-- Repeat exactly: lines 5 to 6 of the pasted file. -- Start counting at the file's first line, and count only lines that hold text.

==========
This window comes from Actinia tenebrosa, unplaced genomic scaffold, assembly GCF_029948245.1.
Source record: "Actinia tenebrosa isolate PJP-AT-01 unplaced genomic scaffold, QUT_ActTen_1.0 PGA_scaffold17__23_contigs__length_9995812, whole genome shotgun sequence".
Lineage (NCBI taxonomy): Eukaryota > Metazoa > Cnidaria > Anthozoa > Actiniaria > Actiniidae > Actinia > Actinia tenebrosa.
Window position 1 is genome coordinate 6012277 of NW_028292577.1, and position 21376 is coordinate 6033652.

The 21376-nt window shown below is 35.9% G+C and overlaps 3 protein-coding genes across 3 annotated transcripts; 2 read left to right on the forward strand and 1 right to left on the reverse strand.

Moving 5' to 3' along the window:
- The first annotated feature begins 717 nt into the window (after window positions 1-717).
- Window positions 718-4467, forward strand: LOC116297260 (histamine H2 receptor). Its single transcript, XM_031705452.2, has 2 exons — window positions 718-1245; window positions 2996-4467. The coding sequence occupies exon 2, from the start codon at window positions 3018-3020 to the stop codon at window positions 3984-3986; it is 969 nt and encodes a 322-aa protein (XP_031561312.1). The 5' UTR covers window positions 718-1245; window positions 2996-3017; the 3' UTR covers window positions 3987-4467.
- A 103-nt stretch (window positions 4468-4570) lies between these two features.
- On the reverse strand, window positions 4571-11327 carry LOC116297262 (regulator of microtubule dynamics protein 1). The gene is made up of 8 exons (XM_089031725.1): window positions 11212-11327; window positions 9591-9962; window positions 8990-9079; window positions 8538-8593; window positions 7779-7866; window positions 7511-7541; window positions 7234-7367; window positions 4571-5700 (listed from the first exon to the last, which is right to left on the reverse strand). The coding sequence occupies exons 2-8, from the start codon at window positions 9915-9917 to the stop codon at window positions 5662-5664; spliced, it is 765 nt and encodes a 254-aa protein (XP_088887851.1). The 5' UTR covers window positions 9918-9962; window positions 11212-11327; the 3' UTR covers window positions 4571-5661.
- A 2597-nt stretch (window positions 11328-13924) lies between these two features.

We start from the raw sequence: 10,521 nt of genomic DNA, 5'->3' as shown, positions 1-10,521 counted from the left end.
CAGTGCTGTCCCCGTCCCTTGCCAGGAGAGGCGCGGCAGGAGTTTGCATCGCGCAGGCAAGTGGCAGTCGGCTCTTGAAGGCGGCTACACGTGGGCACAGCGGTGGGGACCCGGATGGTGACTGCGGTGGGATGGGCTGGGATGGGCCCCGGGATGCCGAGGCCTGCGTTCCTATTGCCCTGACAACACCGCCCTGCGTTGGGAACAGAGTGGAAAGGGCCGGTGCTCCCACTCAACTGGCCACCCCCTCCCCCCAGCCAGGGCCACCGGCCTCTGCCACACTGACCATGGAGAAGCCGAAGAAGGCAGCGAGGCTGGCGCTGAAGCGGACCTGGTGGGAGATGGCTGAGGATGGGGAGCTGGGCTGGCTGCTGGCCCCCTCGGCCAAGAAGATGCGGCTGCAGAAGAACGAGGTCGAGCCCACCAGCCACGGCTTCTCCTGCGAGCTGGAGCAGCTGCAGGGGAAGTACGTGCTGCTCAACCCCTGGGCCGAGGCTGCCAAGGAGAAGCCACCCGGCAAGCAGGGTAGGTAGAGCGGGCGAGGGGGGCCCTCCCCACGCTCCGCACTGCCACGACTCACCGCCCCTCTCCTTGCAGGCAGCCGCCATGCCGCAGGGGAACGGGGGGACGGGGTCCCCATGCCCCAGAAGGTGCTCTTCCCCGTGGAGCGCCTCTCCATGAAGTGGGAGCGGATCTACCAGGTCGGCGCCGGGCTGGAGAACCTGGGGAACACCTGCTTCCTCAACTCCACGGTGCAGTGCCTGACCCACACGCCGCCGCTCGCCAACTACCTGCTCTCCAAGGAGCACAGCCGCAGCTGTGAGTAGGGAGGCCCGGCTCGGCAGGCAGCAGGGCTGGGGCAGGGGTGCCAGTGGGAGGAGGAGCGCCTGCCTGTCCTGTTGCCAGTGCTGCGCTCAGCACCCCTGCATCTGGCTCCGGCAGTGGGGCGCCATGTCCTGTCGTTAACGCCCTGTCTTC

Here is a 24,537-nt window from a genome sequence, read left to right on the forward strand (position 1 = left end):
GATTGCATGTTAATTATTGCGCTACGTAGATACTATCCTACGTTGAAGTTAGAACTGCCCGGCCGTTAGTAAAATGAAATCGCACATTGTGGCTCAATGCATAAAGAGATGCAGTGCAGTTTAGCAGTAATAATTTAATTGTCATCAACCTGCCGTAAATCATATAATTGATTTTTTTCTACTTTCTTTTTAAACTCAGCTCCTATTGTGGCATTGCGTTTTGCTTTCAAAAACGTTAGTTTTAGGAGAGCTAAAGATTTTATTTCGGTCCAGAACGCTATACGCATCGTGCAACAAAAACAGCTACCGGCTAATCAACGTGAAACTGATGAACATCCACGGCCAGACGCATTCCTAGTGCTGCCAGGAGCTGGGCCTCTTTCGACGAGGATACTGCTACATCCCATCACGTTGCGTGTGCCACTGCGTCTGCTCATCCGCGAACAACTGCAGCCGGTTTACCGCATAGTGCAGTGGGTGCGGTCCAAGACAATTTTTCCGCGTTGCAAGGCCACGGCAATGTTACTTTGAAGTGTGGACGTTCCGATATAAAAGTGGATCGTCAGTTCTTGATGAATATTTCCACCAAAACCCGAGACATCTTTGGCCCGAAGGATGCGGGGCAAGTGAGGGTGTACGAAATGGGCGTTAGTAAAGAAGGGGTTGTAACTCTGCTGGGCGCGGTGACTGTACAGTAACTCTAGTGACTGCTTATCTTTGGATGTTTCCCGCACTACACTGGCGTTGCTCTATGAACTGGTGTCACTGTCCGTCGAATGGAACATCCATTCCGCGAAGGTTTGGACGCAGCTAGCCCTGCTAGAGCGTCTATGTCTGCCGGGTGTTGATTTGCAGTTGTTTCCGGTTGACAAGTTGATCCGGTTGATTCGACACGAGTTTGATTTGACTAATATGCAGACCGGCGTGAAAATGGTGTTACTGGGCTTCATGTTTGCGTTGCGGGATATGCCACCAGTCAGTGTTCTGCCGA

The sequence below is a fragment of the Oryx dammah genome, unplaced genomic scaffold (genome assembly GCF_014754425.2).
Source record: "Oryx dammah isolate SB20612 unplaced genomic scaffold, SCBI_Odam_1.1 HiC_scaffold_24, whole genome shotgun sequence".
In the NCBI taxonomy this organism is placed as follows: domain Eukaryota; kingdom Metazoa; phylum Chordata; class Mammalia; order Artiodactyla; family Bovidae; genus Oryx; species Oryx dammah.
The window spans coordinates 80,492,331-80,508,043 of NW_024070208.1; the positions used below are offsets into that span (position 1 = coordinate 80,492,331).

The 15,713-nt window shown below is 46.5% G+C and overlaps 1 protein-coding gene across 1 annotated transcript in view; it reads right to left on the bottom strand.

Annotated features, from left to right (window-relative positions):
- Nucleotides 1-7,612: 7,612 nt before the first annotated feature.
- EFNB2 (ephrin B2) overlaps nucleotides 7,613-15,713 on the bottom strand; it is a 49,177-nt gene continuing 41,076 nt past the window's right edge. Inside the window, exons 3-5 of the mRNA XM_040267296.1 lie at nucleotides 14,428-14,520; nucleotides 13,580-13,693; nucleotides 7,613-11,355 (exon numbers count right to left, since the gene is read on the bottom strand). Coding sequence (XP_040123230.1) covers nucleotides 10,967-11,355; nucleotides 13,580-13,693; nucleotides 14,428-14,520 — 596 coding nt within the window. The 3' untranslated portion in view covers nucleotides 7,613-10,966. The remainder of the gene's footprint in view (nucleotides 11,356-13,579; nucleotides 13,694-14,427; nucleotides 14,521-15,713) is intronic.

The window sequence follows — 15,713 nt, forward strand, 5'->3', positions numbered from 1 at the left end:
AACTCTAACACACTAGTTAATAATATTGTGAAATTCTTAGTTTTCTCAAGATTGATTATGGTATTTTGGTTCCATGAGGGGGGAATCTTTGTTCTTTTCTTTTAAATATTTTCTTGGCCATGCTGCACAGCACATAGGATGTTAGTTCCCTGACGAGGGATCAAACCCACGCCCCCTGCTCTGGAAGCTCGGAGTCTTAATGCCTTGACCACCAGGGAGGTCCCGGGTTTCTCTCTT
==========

The 21376-nt window shown below is 35.9% G+C and overlaps 3 protein-coding genes across 3 annotated transcripts; 2 read left to right on the forward strand and 1 right to left on the reverse strand.

Moving 5' to 3' along the window: